Given all of the above, it will be a very active and interesting year for Corporate Advisory firms (like ours) and for those businesses out there that have a good story to tell.

Feel free to contact me if you want to explore this topic in greater detail.


3 Things Working Against You When Selling a Business

April 29, 2010

Google recently acquired Aardvark, a social media company that lets users tap into the knowledge and experience of their extended network of contacts to get quick answers to specific questions.

Let’s say you’re from Melbourne, but in Sydney on business, and get a dose of back spasms. You can post a question to Aardvark that will ask your friends and friends of friends for a recommendation on a good chiropractor in Sydney.

Google paid US$50M for Aardvark.

Aardvark is a good case study on building a company to be sold. They didn’t try to compete with Facebook for all forms of social media.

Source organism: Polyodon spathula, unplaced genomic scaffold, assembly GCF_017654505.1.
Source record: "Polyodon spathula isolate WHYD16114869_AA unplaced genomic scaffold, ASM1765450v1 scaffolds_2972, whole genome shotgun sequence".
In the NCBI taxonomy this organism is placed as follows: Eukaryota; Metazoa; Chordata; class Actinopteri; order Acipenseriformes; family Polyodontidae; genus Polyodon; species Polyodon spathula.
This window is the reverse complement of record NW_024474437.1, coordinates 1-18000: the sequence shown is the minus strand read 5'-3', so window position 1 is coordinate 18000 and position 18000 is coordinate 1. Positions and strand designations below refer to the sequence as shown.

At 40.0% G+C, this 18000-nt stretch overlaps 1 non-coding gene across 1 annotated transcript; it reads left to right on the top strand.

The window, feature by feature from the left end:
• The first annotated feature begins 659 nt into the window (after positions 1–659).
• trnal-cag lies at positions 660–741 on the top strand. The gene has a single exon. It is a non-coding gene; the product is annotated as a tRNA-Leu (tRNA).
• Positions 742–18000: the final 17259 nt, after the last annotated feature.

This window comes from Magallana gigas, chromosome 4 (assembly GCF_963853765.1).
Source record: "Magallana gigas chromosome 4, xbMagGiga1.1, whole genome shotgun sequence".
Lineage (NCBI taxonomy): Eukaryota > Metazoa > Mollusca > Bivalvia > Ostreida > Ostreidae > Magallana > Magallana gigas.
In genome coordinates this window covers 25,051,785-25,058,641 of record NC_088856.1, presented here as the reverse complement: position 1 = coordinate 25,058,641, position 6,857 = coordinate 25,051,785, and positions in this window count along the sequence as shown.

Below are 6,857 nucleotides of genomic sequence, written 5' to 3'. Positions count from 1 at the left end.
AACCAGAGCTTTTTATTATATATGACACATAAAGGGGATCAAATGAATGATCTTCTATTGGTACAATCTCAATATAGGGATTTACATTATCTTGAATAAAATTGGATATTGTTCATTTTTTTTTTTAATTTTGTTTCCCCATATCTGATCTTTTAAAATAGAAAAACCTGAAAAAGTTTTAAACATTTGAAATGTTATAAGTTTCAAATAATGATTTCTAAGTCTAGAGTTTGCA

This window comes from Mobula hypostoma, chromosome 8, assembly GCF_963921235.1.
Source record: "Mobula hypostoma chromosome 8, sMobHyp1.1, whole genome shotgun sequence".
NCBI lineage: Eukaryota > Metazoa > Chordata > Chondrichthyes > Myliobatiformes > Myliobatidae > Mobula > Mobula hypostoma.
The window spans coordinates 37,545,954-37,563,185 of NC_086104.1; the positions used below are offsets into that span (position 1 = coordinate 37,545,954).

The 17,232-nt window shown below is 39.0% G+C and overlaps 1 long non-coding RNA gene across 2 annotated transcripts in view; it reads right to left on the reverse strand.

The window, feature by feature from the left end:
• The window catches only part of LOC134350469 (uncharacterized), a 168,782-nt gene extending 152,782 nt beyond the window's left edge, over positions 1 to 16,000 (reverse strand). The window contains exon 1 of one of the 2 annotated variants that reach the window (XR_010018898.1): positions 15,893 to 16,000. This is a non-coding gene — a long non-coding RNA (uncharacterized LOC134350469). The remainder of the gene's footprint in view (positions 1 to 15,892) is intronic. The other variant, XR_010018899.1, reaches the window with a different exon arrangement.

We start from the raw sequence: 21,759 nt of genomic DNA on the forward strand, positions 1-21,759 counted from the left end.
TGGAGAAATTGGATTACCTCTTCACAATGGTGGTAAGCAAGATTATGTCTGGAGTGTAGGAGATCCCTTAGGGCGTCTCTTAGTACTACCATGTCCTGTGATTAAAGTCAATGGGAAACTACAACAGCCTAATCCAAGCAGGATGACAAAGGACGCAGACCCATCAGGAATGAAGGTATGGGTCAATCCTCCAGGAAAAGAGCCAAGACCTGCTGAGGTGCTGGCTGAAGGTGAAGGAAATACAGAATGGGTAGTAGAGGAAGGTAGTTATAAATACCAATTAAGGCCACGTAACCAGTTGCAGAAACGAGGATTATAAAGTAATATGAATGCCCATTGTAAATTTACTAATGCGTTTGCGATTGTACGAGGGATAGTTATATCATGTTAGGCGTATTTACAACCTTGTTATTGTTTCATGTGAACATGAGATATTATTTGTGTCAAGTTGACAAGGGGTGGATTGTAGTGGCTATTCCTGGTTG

Instead, Aardvark specialised in getting obscure questions answered by trusted contacts.

Google is in a Coke vs. Pepsi- battle with Facebook for dominance of the social media category, so it made sense to look at Aardvark as an acquisition.

Could Google have built the same technology? Absolutely !!.

Could Google have acquired Aardvark for less money and time than it would have taken Google to build it from the ground up? Yes again.

Aardvark therefore gets acquired.

We all know that becoming the world’s best at something can help you win business; becoming famous for one thing can also help you sell your company.